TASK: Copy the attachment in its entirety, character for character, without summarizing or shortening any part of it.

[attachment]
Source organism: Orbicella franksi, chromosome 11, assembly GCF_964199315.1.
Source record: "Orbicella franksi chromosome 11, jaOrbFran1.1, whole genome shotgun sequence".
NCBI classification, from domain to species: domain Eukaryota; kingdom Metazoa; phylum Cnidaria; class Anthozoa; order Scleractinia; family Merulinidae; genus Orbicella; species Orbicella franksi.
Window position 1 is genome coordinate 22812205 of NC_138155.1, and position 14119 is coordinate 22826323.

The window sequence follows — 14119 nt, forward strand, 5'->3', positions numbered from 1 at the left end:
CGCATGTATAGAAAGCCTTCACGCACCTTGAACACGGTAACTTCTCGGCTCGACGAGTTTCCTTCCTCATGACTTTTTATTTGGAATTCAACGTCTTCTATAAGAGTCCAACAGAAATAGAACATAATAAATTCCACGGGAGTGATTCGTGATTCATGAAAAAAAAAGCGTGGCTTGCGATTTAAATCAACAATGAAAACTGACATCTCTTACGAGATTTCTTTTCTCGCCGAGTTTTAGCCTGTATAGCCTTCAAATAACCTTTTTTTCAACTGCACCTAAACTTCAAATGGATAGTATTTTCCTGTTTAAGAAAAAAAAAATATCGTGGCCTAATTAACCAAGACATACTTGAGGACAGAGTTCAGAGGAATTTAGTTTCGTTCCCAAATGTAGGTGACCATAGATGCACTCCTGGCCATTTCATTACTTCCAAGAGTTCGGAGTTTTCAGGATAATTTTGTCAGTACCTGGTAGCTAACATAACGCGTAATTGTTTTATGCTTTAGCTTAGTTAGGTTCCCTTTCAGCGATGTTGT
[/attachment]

Source organism: Orbicella franksi, chromosome 11, assembly GCF_964199315.1.
Source record: "Orbicella franksi chromosome 11, jaOrbFran1.1, whole genome shotgun sequence".
NCBI classification, from domain to species: domain Eukaryota; kingdom Metazoa; phylum Cnidaria; class Anthozoa; order Scleractinia; family Merulinidae; genus Orbicella; species Orbicella franksi.
Window position 1 is genome coordinate 22812205 of NC_138155.1, and position 14119 is coordinate 22826323.

The window sequence follows — 14119 nt, forward strand, 5'->3', positions numbered from 1 at the left end:
CGCATGTATAGAAAGCCTTCACGCACCTTGAACACGGTAACTTCTCGGCTCGACGAGTTTCCTTCCTCATGACTTTTTATTTGGAATTCAACGTCTTCTATAAGAGTCCAACAGAAATAGAACATAATAAATTCCACGGGAGTGATTCGTGATTCATGAAAAAAAAAGCGTGGCTTGCGATTTAAATCAACAATGAAAACTGACATCTCTTACGAGATTTCTTTTCTCGCCGAGTTTTAGCCTGTATAGCCTTCAAATAACCTTTTTTTCAACTGCACCTAAACTTCAAATGGATAGTATTTTCCTGTTTAAGAAAAAAAAAATATCGTGGCCTAATTAACCAAGACATACTTGAGGACAGAGTTCAGAGGAATTTAGTTTCGTTCCCAAATGTAGGTGACCATAGATGCACTCCTGGCCATTTCATTACTTCCAAGAGTTCGGAGTTTTCAGGATAATTTTGTCAGTACCTGGTAGCTAACATAACGCGTAATTGTTTTATGCTTTAGCTTAGTTAGGTTCCCTTTCAGCGATGTTGT